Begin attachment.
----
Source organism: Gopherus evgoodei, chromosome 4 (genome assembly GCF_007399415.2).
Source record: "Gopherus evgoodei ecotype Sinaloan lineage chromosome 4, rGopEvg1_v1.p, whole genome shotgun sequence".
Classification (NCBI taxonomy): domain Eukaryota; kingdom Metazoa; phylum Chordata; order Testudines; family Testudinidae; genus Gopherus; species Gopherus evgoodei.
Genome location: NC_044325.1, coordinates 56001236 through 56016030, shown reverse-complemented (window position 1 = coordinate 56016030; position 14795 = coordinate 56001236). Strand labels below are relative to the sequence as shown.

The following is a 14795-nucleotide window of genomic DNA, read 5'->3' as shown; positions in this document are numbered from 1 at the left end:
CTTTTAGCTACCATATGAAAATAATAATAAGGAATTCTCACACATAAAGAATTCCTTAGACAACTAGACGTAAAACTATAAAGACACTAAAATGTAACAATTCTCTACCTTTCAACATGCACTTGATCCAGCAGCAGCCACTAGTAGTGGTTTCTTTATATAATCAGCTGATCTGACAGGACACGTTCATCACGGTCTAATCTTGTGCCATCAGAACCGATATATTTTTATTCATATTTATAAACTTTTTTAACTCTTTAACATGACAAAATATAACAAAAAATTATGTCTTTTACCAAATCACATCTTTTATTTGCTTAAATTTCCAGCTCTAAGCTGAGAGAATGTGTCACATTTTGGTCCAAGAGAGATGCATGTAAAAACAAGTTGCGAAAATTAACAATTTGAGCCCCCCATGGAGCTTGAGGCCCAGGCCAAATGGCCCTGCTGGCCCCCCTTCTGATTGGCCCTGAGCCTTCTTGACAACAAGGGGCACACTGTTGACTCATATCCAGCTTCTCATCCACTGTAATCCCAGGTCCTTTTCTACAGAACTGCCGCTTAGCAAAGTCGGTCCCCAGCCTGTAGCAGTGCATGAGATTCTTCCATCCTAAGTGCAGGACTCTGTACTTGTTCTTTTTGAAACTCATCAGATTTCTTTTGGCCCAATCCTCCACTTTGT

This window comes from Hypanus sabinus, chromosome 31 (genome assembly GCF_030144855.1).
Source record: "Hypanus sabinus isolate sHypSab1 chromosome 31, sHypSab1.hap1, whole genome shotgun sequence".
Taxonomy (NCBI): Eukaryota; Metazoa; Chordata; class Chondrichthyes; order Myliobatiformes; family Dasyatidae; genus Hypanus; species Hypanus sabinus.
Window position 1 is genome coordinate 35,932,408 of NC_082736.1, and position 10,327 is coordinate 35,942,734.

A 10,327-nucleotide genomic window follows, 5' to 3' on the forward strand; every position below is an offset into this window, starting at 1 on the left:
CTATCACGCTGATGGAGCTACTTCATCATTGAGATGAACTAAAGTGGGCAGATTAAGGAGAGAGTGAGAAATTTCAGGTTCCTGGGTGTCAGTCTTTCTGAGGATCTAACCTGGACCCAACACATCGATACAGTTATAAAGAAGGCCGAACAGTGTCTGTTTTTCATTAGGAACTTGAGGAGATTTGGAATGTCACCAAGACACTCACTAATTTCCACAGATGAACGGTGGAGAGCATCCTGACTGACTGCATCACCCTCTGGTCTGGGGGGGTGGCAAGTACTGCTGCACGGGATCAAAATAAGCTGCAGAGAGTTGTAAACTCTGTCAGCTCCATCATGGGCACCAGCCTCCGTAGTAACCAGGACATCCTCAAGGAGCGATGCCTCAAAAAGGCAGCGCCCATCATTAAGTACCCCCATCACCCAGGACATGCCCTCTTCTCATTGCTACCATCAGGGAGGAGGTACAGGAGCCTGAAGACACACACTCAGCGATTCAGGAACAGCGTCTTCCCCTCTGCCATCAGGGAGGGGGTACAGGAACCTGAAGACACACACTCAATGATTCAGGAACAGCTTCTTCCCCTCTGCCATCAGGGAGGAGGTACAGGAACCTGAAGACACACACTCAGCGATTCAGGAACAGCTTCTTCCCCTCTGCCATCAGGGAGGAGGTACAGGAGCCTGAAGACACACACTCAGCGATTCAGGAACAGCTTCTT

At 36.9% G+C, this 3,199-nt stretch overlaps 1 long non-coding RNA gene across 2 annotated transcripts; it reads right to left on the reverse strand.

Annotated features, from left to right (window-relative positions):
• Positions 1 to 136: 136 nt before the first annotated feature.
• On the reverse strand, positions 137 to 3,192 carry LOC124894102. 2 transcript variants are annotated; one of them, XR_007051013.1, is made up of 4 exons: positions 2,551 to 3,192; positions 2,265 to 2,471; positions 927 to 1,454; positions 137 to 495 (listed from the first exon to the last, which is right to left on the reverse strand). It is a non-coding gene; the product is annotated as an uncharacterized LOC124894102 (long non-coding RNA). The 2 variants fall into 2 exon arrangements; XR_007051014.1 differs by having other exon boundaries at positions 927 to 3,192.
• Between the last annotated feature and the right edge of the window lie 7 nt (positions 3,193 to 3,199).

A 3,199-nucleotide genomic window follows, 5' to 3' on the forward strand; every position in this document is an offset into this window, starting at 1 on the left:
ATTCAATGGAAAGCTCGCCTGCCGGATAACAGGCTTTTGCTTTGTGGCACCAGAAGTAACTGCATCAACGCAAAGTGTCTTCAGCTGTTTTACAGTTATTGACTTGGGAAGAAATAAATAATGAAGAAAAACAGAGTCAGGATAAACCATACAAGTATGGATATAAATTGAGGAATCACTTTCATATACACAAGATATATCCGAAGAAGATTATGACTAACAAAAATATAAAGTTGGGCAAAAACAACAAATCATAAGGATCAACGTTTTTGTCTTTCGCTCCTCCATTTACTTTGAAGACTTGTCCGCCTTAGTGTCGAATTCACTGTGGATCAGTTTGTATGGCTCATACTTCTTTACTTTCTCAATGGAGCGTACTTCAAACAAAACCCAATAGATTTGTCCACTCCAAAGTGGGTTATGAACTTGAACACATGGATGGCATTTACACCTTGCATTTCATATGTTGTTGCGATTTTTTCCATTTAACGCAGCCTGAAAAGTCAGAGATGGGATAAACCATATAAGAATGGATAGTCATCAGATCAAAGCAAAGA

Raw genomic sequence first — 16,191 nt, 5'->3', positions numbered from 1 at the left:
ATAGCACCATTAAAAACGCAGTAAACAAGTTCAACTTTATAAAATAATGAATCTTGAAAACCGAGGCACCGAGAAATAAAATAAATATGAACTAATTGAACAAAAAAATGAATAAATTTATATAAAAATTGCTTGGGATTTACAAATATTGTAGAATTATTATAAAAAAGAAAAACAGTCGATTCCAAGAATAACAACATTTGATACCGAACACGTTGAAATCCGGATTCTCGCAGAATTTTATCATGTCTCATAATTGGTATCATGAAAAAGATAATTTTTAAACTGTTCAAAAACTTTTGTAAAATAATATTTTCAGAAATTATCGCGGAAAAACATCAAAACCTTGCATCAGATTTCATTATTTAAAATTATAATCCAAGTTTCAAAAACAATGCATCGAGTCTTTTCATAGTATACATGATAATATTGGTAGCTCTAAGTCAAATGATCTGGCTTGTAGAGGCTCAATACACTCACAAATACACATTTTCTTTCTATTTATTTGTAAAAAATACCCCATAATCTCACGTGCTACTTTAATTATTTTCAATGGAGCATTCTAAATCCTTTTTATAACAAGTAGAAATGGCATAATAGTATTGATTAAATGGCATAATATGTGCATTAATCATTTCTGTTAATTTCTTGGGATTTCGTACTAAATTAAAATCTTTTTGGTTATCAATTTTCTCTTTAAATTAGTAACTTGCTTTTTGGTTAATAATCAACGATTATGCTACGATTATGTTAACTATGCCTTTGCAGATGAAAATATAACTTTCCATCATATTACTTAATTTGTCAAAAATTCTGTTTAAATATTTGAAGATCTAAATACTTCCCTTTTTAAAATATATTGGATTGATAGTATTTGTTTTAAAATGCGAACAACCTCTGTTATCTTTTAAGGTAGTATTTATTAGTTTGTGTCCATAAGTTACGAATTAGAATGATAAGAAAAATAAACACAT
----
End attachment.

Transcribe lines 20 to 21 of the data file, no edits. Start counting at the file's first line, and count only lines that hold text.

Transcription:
Raw genomic sequence first — 16,191 nt, 5'->3', positions numbered from 1 at the left:
ATAGCACCATTAAAAACGCAGTAAACAAGTTCAACTTTATAAAATAATGAATCTTGAAAACCGAGGCACCGAGAAATAAAATAAATATGAACTAATTGAACAAAAAAATGAATAAATTTATATAAAAATTGCTTGGGATTTACAAATATTGTAGAATTATTATAAAAAAGAAAAACAGTCGATTCCAAGAATAACAACATTTGATACCGAACACGTTGAAATCCGGATTCTCGCAGAATTTTATCATGTCTCATAATTGGTATCATGAAAAAGATAATTTTTAAACTGTTCAAAAACTTTTGTAAAATAATATTTTCAGAAATTATCGCGGAAAAACATCAAAACCTTGCATCAGATTTCATTATTTAAAATTATAATCCAAGTTTCAAAAACAATGCATCGAGTCTTTTCATAGTATACATGATAATATTGGTAGCTCTAAGTCAAATGATCTGGCTTGTAGAGGCTCAATACACTCACAAATACACATTTTCTTTCTATTTATTTGTAAAAAATACCCCATAATCTCACGTGCTACTTTAATTATTTTCAATGGAGCATTCTAAATCCTTTTTATAACAAGTAGAAATGGCATAATAGTATTGATTAAATGGCATAATATGTGCATTAATCATTTCTGTTAATTTCTTGGGATTTCGTACTAAATTAAAATCTTTTTGGTTATCAATTTTCTCTTTAAATTAGTAACTTGCTTTTTGGTTAATAATCAACGATTATGCTACGATTATGTTAACTATGCCTTTGCAGATGAAAATATAACTTTCCATCATATTACTTAATTTGTCAAAAATTCTGTTTAAATATTTGAAGATCTAAATACTTCCCTTTTTAAAATATATTGGATTGATAGTATTTGTTTTAAAATGCGAACAACCTCTGTTATCTTTTAAGGTAGTATTTATTAGTTTGTGTCCATAAGTTACGAATTAGAATGATAAGAAAAATAAACACAT